Still enthused and energised from their Tasmania and Queensland tours , Alice Blu are ready to take the industry by storm with their debut Extended Play Album Still Tortoise Nothing.
The boys have been working hard in the studio with the very experienced producer Sam Bartlett and have only recently emerged with upside down frowns and a long awaited record that has been dubbed ‘Math Pop’. Co-Produced by James Lyle and James Boundy, Still Tortoise Nothing is set somewhere between the tides where comas fly like lucid dreams.
Alice Blu is Jo Loewenthal (guitar/vocal) Shaun Johnston (Bass) Tobias Tunis-Plant (Guitar/Keys/Vocals). The boys are young, fresh and exceptionally talented, bringing a unique take on alternative rock to their audience. Having supported big acts such as ‘The Beautiful Girls’ and ‘Daryl Bratithwaite’ the band is set for a bright future.
The lads are getting ready to smash it up at their CD launch at the Mullum Civic Hall on Saturday.
Tell me a little about your cryptic album title – Still Tortoise Nothing…is that a young person’s take on education?
Basically the title is stating that although we are taught things our whole life, all the things we are taught are based on an opinion and most things that are taught are later proven wrong by someone else.
So although we think we know a lot, we still know nothing.
What about the recording process – where did you do it? Who produced?
We did the recording in two studios in Byron Bay with producers James Lyall and James Boundy.
The process was relatively quick and easy because there were so many people working on the project with us and everyone was putting in extra time and effort.
The recording only took one week but, having said that, some of the sessions would start at 9am and finish at 2am the next day. So by the end of it all we were pretty exhausted.
How did you prepare for the album?
Initially we just went into the studio intending to record three songs but because we got through each track surprisingly quickly we just kept doing more.
We hadn’t planned on making an album at first but because the process was so easy and enjoyable, everything just escalated and now here we are with our debut EP.
Was there a lot of material to churn through?
We had between 20 and 30 songs to choose from.
So every time we finished a track we just chose the next most fun song to play and recorded it: we figured that if it’s fun to play then there would be more energy in the recording and it would be more interesting to listen to.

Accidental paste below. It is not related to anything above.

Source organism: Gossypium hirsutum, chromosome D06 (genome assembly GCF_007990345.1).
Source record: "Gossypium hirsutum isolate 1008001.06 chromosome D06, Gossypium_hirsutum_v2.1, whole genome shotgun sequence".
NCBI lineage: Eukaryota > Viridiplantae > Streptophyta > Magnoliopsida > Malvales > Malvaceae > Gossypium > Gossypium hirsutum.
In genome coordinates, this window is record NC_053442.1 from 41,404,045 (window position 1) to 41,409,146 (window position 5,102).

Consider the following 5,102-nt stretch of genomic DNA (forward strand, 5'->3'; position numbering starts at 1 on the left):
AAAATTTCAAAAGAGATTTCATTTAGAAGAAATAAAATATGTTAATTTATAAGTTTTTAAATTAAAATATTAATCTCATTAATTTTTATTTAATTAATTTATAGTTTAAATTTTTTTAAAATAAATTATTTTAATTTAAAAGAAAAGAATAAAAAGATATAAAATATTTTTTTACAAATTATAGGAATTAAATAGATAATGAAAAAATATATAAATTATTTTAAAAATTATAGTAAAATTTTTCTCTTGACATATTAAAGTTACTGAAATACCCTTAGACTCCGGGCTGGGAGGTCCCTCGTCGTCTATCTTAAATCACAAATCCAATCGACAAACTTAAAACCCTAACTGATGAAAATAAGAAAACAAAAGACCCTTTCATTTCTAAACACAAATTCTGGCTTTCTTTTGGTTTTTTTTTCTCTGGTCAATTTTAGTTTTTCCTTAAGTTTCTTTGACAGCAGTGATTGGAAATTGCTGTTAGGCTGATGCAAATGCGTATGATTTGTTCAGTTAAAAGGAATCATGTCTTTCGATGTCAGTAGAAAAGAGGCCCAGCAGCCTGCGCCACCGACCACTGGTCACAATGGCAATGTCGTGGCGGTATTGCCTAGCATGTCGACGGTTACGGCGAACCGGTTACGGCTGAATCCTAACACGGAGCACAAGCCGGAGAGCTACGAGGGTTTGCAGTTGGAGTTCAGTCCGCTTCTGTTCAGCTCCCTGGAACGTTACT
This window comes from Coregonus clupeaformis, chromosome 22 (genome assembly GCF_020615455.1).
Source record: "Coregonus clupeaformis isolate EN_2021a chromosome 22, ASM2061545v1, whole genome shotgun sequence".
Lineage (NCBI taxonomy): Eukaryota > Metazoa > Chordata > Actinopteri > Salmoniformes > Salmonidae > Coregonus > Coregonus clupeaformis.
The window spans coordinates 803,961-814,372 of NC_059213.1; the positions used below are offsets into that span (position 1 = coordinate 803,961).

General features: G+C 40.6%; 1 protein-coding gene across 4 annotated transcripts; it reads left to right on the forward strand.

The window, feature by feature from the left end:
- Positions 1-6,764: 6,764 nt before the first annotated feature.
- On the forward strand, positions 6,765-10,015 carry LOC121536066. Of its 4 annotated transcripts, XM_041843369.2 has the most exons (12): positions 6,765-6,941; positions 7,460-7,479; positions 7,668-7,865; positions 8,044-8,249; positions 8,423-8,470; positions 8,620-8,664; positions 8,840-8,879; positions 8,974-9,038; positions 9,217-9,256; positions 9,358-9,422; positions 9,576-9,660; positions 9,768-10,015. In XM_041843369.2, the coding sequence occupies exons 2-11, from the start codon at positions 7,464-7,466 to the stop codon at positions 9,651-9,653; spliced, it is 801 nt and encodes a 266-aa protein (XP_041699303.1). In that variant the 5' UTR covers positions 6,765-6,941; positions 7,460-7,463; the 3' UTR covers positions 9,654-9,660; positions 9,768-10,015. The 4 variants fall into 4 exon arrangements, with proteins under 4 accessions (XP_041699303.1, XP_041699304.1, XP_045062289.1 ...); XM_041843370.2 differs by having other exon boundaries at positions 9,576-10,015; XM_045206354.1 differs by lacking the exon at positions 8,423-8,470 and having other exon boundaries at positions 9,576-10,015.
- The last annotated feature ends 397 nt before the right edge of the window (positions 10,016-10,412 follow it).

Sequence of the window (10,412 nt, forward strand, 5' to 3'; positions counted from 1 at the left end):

So we ended up with eight recordings, five of which are on the album and the rest of which will be online for our fans.
Were you happy with the production decisions you made?
Yes indeed. Working in the environment in which we recorded made it easy because there were usually at least four guys throwing us production ideas, sometimes there were eight to 10 people in the studio (not including us) giving us input.
A large part of the production was after the recording process in the mixing stage when we left the tracks to James Boundy and Andy Downer.
What are the songs you are proudest of?
To be honest, there is not a song that we like more or less than any other on the album. We are proud of them all in different ways.
What are the moments you captured recording which were unplanned…did
you keep them or did they almost make it and go to the bin?
In the studio there were lots of jokes caught on tape which are no longer in the tracks but it was a good laugh in the studio.
A lot of the parts that are on the tracks now, were initially mistakes in the studio.
How much of what you do has to be intuitive, and how much is planned?
I’d have to say it’s about 50/50, the songs themselves are planned, but there are lots of layers and parts in the songs which were created in the studio.
On the song ‘Comas Fly Like Lucid Dreams’ we had not planned it to have piano or a string section.
After we had recorded the basic idea of the song, Marley (drummer) asked his mother Cleis Pearce to come in and play violin and viola on the track, all of a sudden the song opened up and we began to hear the possibilities.
On the last day, in the dying hours of the sessions, Toby (one of the singers) jumped on a piano and just played what came to him.
What is the musical aspiration, shared or otherwise, for Alice Blu?
If you looked at each of our iPods, you would see that we all have very different musical tastes, but because of this, we each give a varied input into every song, which ends up sounding like Alice Blu.
At the moment we’re just trying to gather a following, but the main aim is to use the music as a vehicle to explore the world.
How has growing up in the Byron Shire shaped your attitude as young musos?
Byron Shire has given us a faith in the ability to live off our music because the community is very supportive of the arts; for example, Mullum Music Festival’s mentorship program, which gives opportunities to young musicians to play on a professional stage.
What should we expect for your Byron launch?
The EP Launch has had lots of time and effort thrown at it, so we are expecting a pretty big turn out.
Ku promotions have been working hard promoting the show, we’ve got Coffee Oasis catering on the night, we’ve had CDAT donate money and great support from the Byron Shire Council.
With Local band ‘Capcha’ and Tasmanian act ‘Dali and the Paper Band’ supporting, it’s going to be our biggest show yet.
It’s also our last show in Mullumbimby before we move Alice Blu to Melbourne.
BTW can you legally drink a beer now?
Yes indeed we can.
Doors: 7.30pm / Show: 8pm
Tix: $12 Pre / $15 Door
www.kupromotions.com.au, Barebones ,
Byron Music, Mullum Books,
All Music & Vision Ballina / Lismore